Inside Teenage Brain: Explaining Risky Behavior

    Florida State University College of Medicine Neuroscientist Pradeep Bhide brought together some of the world’s foremost researchers in a quest to explain why teenagers — boys, in particular — often More »

Death of the computer mouse? Meet the 3DTouch

  When we use a computer mouse, we’re limited to two-dimensional movements. But what if we had the ability to interact with our computers in a three-dimensional fashion? Anh Nguyen and Amy More »

Insect Diversity Is Abundant in GM Maize Fields

The study is described in an article called “Comparative Diversity of Arthropods on Bt Maize and Non-Bt Maize in two Different Cropping Systems in South Africa,” which appears in the February 2014 More »

Why Do Migrating Birds Fly in V-Formation?

The research, led by the Royal Veterinary College, University of London, proves for the first time that birds precisely time when they flap their wings and position themselves in aerodynamic optimal positions, More »

62 Indians shortlisted for one-way Mars trip in 2024

Over 1,000 aspirants, including 62 from India, have been shortlisted for an ambitious private mission to send four men and women on a one-way trip to Mars in 2024 to establish a More »


Three cups of coffee a day could benefit your liver

Previous research has suggested that coffee has many health benefits, including providing support to the liver and preventing it from developing cancer. However, until now, it remained unclear whether these potential benefits extended to decaffeinated coffee.


Researchers from the National Cancer Institute in the US have reported in a study published in the journal Hepatology, that higher coffee consumption prevents the liver from abnormal enzymes – whether it’s decaffeinated or not

The researchers used data from the US National Health and Nutrition Examination Survey that recorded the coffee-drinking habits of 27,793 participants. The team measured blood levels of four enzymes, including

Scientists have opened the blood-brain barrier for the first time

The blood-brain barrier is a network of cells that separates the brain from the rest of the body, preventing harmful toxins and chemicals in the blood stream from entering the brain tissue. This blocking mechanism makes it very difficult to deliver drugs to the brain for the treatment of neurodegenerative disorders and cancer.


This protective barrier has been opened in animals but never in humans, until now. A medical start-up company CarThera in France, have opened and closed the barrier on demand with the help of an ultrasound brain implant and an injection of microbubbles.

The findings were presented last week at the Focused Ultrasound symposium in the US by Michael Canney, a neuroscientist at CarThera. The study involved the treatment of glioblastoma – the most aggressive form of brain cancer –  in four patients. Patients with glioblastoma usually need surgery to remove the tumour, after which they are given chemotherapy drugs to destroy any remaining cancerous cells. The blood-brain barrier becomes leaky when a tumour is present, so a small amount of the drugs are able to enter the brain.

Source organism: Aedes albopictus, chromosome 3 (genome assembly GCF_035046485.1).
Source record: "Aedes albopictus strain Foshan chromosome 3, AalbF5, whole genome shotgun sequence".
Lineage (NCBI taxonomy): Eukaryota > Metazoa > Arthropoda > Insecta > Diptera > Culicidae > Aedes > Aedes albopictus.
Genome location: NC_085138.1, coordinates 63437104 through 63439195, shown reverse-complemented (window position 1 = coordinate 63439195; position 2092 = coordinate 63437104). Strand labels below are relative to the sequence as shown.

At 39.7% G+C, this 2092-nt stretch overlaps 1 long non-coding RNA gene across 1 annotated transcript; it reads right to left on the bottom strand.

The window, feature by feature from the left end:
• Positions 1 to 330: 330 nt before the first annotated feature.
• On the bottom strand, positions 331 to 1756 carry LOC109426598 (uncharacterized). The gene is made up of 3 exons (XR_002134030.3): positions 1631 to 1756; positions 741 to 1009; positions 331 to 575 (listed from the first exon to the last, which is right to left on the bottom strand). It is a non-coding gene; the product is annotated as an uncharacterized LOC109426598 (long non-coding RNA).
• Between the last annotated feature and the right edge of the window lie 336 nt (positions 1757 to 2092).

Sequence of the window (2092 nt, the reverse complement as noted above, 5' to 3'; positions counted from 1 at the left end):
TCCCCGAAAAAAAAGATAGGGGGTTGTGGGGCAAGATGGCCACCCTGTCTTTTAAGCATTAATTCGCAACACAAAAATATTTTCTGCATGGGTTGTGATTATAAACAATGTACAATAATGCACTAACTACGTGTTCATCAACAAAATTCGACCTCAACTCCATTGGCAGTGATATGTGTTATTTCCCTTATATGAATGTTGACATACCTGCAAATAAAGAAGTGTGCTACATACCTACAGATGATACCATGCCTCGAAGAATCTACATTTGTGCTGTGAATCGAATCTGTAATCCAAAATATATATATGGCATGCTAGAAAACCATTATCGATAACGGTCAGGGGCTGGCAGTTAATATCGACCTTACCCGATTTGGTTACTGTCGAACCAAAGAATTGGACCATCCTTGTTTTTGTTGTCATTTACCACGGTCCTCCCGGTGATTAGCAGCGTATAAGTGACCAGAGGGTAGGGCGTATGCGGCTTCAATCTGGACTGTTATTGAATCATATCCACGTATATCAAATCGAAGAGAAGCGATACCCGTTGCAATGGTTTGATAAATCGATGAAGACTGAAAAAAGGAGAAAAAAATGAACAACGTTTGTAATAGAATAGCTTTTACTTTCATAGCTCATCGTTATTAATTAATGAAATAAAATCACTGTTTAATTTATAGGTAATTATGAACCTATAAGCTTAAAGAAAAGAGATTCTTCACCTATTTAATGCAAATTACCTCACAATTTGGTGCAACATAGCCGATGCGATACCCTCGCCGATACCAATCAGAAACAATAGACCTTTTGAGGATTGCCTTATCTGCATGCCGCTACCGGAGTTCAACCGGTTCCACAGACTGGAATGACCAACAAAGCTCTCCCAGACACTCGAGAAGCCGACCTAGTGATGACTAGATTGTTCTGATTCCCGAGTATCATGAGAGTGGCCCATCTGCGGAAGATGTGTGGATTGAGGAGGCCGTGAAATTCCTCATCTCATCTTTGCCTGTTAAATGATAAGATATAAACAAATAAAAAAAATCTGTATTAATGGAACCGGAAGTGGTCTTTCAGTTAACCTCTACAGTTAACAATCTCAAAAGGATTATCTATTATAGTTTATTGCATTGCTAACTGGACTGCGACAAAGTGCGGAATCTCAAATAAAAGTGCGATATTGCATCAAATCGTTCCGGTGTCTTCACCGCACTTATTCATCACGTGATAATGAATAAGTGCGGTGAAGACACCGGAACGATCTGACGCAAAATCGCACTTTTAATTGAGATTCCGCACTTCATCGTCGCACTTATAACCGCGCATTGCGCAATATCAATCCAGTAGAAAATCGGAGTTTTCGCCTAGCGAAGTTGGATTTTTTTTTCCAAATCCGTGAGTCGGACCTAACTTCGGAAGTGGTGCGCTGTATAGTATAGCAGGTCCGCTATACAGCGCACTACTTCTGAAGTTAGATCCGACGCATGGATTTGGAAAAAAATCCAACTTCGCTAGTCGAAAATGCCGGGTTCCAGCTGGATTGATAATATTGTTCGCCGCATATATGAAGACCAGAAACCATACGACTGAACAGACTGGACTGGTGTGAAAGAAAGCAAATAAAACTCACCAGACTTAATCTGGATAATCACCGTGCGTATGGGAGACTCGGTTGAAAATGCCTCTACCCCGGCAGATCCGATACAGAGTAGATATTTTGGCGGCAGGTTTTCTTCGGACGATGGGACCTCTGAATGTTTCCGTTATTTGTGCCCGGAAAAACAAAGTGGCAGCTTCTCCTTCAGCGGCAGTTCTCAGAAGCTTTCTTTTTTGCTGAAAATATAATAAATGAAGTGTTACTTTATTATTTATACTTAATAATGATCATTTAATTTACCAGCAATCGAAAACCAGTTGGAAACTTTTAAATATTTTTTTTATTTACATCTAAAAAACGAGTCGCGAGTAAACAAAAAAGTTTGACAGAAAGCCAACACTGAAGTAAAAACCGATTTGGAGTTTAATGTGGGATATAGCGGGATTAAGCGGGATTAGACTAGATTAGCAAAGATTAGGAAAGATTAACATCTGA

“If more of the chemotherapy drugs could get through, they’d do a better job of killing cancer,”Canney told Chris Weller from Medical Daily.

To penetrate the barrier, the surgeons first inserted a tiny ultrasound brain implant into the patients’ skulls. They then injected microbubbles to counter the ultrasound imaging. When the ultrasound’s pulses collided with the bubbles, it caused them to vibrate, pushing apart the cells of the blood-brain barrier. To confirm the observations, an MRI scan showed that the microbubbles were effectively crossing the blood-brain barrier.

“We hope this means the chemotherapy drug is doing the same thing,” Canney told Helen Thomson from New Scientist.

The team estimate that the novel approach keeps the barrier open for up to six hours, allowing enough time to deliver high dosages of the drugs.

It has been suggested in animal models that simply opening up the barrier can reduce the protein plaques in an Alzheimer’s patient. Canney and his colleagues will now look at these interactions, and study the role of the immune system in these observations.

“We think we will have a significant effect on these tumours,” Canney told Thompson fromNew Scientist.

A cell transplant has enabled a paralysed man to walk again

Darek Fidyka had been paralysed for almost two years following a knife attack, and despite intensive physiotherapy, he showed no sign of recovery. Following the transplant, he began to regain feeling in his legs. He steadily continued on the road to recovery, and two years after the operation, he can now walk again with the aid of a frame.


The transplant was a world-first collaboration effort by surgeons at the Wroclaw University Hospital in Poland and scientists at University College London’s Institute of Neurology in the UK, and the findings are published in the journal Cell Transplantation.

The cells that were used to achieve this miracle were taken from Fidyka’s olfactory bulb, the structure that gives us our sense of smell. These nerve cells are continually damaged due to the different odours we smell and must be replaced regularly, which means the olfactory